Sounds of Psychedelphia, Part Two: The revival of the 90s - WXPN | Vinyl At Heart
Lilys | photo via Bandsintown

Sounds of Psychedelphia is a three-part series exploring the history of psychedelic rock in Philadelphia. this month, we begin by studying the scene’s origins in the late 60s and early 70s.

As the 60s psych rock revolution faded in the U.S. and England, giving way to the complex, technically dense sounds of progressive rock and the spectacular grandiosity of glam rock, the barrier of entry for rock and roll was at an all-time high.

By the late 70s, punk had come in like a tidal wave, sweeping the table clean and emboldening a new generation of musicians to pick up instruments and play, regardless of experience or technical proficiency. Punk had leveled the playing field, birthing a vibrant DIY (Do It Yourself) culture that thrived in basements, practice spaces and squat houses around the world. The artistic freedom that punk opened up led many bands of the post-punk generation to begin to experiment with new and old sounds. While some post-punks took the music into previously uncharted waters, cross-pollinating punk aesthetics with dance beats, free-jazz, noise and icily dramatic electronica, many musicians began to look back to the psychedelic sounds of the 60s for inspiration.

Following this trend, bands in cities hit hard by punk — San Francisco, Chicago and most notably Los Angeles’ notorious “Paisley Underground” scene — began to experiment with garage rock and acid-fried neo-psychedelia. The city of Philadelphia was no different, seeing a number of its artists by the 1990s begin to explore the psychedelic sounds of the past with an eye toward the future.

Ranging from the shiny, Beatlesque pop of Lilys, masterminded by D.C. native Kurt Heasley, who moved the project to Philly in the middle of the decade, to the garage stomp of the Three 4 Tens to Bardo Pond’s ecstatic wall of sound, by the mid-90s it was clear that the city had developed a vibrant psych rock scene with a host of bands exploring their own distinctive sounds. A casual look at some of the scene’s heavy hitters will reveal just how wide-ranging the sound of Philly psych bands were. Veteran rockers Bardo Pond mashed together Hawkwind’s heavy 70s guitar riffing with a deliberate nod toward free-jazz and noise experimentalism. On the quieter end was Azusa Plane, the minimal, space noise project by late guitarist Jason DiEmillo.

Notably, on the other side of the sonic spectrum, there was a strong anglophilic thread that ran through the work of many Philly psych bands: 60s mod, Britpop, The Beatles and the shoegazer sound of The Jesus & Mary Chain and My Bloody Valentine proved to be a decisive influence on The Photon Band, fronted by guitarist Art DiFuria, The Three 4 Tens and The Asteroid #4 as they explored a sound that was simultaneously accessible and ripe with a unique, trippy sonic aesthetic.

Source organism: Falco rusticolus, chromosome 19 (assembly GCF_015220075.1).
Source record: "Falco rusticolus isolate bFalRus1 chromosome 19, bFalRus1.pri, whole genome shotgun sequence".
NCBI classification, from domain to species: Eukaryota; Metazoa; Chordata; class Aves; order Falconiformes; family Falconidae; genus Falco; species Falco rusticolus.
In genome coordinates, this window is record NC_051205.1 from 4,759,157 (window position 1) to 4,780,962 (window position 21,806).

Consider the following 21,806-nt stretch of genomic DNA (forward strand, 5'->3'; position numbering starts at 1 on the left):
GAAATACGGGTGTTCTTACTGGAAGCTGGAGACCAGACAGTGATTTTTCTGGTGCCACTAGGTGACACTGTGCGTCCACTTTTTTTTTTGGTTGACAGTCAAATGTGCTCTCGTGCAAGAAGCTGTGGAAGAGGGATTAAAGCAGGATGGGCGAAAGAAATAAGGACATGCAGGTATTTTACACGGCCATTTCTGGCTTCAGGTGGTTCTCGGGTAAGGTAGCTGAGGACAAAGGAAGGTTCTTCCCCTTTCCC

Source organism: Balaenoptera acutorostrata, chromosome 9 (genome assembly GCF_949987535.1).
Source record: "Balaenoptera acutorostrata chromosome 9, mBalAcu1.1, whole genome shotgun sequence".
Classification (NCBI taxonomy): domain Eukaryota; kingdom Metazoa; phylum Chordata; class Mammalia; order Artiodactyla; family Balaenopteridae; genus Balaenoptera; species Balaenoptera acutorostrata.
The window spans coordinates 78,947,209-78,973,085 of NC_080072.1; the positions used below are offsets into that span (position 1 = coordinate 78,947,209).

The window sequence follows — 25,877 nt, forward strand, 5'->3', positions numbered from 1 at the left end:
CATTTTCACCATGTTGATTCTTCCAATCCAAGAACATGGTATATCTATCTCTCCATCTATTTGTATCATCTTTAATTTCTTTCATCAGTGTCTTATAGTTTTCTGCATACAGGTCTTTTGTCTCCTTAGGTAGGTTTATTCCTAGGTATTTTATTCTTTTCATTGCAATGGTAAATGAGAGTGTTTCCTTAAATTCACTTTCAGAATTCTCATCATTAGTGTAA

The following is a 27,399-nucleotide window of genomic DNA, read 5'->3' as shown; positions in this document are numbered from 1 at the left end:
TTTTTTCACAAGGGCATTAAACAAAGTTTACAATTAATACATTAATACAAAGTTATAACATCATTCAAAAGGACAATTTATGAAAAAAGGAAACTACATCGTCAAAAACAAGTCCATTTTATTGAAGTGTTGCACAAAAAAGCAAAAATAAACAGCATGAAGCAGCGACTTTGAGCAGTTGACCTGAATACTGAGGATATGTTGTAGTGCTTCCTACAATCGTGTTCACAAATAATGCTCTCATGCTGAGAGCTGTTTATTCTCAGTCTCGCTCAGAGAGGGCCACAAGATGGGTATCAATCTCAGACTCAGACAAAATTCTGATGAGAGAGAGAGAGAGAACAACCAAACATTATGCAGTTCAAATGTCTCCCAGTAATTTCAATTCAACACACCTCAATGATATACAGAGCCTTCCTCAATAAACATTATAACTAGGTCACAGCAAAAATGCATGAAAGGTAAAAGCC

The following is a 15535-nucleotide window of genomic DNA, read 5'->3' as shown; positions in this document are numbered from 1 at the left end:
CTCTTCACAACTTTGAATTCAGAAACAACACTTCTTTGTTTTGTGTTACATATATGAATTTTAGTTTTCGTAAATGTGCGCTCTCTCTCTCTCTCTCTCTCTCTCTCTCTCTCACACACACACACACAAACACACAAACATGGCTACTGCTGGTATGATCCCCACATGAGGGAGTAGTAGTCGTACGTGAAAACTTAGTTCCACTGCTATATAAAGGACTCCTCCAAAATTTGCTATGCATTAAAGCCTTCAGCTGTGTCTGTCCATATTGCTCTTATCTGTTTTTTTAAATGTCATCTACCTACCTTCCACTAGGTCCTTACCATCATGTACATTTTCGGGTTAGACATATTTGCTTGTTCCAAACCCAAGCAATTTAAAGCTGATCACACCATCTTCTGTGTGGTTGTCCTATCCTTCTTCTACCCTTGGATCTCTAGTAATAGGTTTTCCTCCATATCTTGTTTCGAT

Although many of these bands were exceptional live acts playing at clubs like The Khyber, Upstage and the legendary J.C. Dobbs, the recorded legacy of Philly’s 90s psychedelic rock acts is just as strong. Released on The Asteroid No #4’s indie label Lounge Records, The Sounds From Psychedelphia compilation still holds up as an introductory primer to the sound and style that developed in the city during the 90s.

As the decade wore on, the number amazing releases left behind by these bands began to pile up. Lilys’ 1996 shoegaze epic Eccsame The Photon Band (the album that gave The Photon Band its name), The Photon Band’s brilliant 1998 album All Young In The Soul. Not to mention Bardo Pond, who signed with 90s Indie Rock giants Matador Records and put together a series of masterfully heavy and hazy full lengths including Aminita in 1996, Lapsed in 1997 and Set And Setting in 1999.

Largely a solo recorded act, The Azusa Plane’s albums Tycho Magnetic Anomaly and the Full Consciousness Hidden as well as America Is Dreaming of Universal String Theory found DiEmillo stretching guitar rock to its structural and textural limits with lengthy, extended playing times and blissful waves of noise. More of The Azusa Plane’s work can be found on the stunning Where The Sands Turn To Gold compilation, released in 2012 on the Rocketgirl label.

Some 90s bands would continue on, touring and releasing music well beyond the dawn of the new millennium. Some, like Lenola (NJ), Aspera Ad Astra, sweet dream-poppers Slumber (who were fronted by former Espers vocalist Meg Baird) would disband, with its members resurfacing in newer bands, bringing Philly’s dreamy, psychedelic sound along to play in the 2000s.

Next month, Sounds of Psychedelphia will explore the Philly bands carrying the psych torch today. Below, listen to the second segment of the Sounds of Psychedelphia radio series on WXPN, broadcast on Mar. 28, 2017.

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